Tag Archives: Qatar

Government of Japan and Qatar sign avoidance of double taxation agreement

Newsroom24x7 Desk

japan qatar double tax avoidanceTokyo : Agreement between the Government of Japan and the Government of the State of Qatar for the Avoidance of Double Taxation and the Prevention of Fiscal Evasion with respect to Taxes on Income took shape in form of culmination of agreeance from both sides. Earlier, on November 30, the exchange of diplomatic notes for the entry into force of “Agreement between the Government of Japan and the Government of the State of Qatar for the Avoidance of Double Taxation and the Prevention of Fiscal Evasion with respect to Taxes on Income” took place in Doha in the the State of Qatar.

Thereafter, the Agreement, took its final implementation shape and information from the Japan government confirms that this agreement would enter into force on December 30 this year end. The implication of the aboce said would be applicable to Japan with respect to taxes levied on the basis of a taxable year, for taxes for any taxable years beginning on or after 1 January, 2016; and with respect to taxes not levied on the basis of a taxable year, for taxes levied on or after 1 January, 2016.

For the other party which participated in the agreement, that is Qatar — in the case of the State of Qatar, the implication would be applicable with regard to taxes withheld at source, in respect of amounts paid or credited on or after 1 January, 2016; and with regard to other taxes, in respect of taxable years beginning on or after 1 January, 2016.

With the entry into force of the Agreement, taxes on income from the international transportation business would be exempted in the source country in accordance with the Agreement. Therefore, the arrangement made by the Exchange of Notes between the Government of Japan and the Government of the State of Qatar concerning mutual tax exemption for income from the international transportation business signed on May 21, 2009 would be terminated and ceased to have effect with respect to income or taxes to which the Agreement applies, based on the Exchange of Notes concerning the Agreement between the Government of Japan and the Government of the State of Qatar for the Avoidance of Double Taxation and the Prevention of Fiscal Evasion with respect to Taxes on Income signed earlier in February this year.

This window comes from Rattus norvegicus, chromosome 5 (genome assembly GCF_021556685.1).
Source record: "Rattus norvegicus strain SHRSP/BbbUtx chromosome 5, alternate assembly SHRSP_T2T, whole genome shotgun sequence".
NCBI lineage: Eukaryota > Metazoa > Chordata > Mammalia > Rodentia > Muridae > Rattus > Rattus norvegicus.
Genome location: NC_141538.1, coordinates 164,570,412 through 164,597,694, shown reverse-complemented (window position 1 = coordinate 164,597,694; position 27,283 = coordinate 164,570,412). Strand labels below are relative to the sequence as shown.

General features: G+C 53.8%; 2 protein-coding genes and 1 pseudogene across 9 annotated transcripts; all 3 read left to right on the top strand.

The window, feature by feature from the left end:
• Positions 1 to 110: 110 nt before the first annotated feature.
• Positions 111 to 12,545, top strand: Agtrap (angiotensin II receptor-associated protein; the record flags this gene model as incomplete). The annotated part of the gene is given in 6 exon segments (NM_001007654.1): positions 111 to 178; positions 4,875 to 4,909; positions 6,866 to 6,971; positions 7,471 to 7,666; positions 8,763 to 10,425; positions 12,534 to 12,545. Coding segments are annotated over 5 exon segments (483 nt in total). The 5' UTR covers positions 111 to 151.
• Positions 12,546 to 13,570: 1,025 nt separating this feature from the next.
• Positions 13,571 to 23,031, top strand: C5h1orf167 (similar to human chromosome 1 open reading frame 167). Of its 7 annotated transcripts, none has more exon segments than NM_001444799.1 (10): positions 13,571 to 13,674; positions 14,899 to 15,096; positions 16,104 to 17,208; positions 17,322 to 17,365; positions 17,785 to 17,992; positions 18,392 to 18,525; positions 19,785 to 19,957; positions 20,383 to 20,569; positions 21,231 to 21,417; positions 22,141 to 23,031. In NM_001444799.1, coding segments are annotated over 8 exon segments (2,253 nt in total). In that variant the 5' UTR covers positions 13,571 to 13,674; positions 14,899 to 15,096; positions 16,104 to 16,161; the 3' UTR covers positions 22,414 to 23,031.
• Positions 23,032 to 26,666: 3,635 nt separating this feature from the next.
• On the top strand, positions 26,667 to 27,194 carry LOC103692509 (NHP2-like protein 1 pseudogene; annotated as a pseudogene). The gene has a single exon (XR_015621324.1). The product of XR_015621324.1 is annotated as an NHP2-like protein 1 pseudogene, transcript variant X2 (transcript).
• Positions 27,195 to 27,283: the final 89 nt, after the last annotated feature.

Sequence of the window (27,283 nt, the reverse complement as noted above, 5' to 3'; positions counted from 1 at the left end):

Kerry talks of effective diplomacy for potential solutions ahead of Camp David

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Saudi Foreign Minister Adel al-Jubeir looks on as U.S. Secretary of State addresses reporters during a news conference at Riyadh Air Base in Riyadh, Saudi Arabia, on May 7, 2015, following meetings with King Salman bin Abdelaziz Al Saud, Crown Prince Mohammed bin Nayef, and the Foreign Minister.
Saudi Foreign Minister Adel al-Jubeir looks on as U.S. Secretary of State addresses reporters during a news conference at Riyadh Air Base in Riyadh, Saudi Arabia, on May 7, 2015, following meetings with King Salman bin Abdelaziz Al Saud, Crown Prince Mohammed bin Nayef, and the Foreign Minister.

Riyadh: Hectic discussions between the leaders of the five Gulf Cooperation Council (GCC) countries — Saudi Arabia, Kuwait, Bahrain, Qatar, and the United Arab Emirates — are continuing ahead of Camp David Summit next week.

After the Gulf Arab summit in Riyadh on May 5, the GCC foreign ministers are meeting in Paris today to draw the final agenda for next week’s GCC Summit at Camp David [†] being hosted by US President Barack Obama and also to to define the precise details and the date of the commencement of a proposed 5-day blanket ceasefire in Yemen.

The Riyadh Summit was also joined by French president Francois Hollande. France has been a tough negotiator during the ongoing talks for a nuclear deal. As a major arms supplier, France also has huge stakes as a supplier of arms to the Gulf states.

On May 6, US Secretary of State John Kerry was also engaged in bilateral talks with the the Saudi leadership. They discussed the threat to Saudi Arabia emanating from Yemen and about U.S. support for Saudi Arabia’s efforts to find a peaceful resolution to this crisis.

At the the Riyadh Air base last evening,addressing the media jointly with Saudi Foreign Minister Adel al-Jubeir,  the US Secretary of State told journalists that King Salman has announced a conference in Riyadh and all Yemeni parties were being invited for this crucial meeting. Extending support to this initiative, Kerry expressed the hope that it could lead to subsequent talks under the UN auspices, and the dialogue would be beneficial to find a political resolution to the (Yemen) crisis.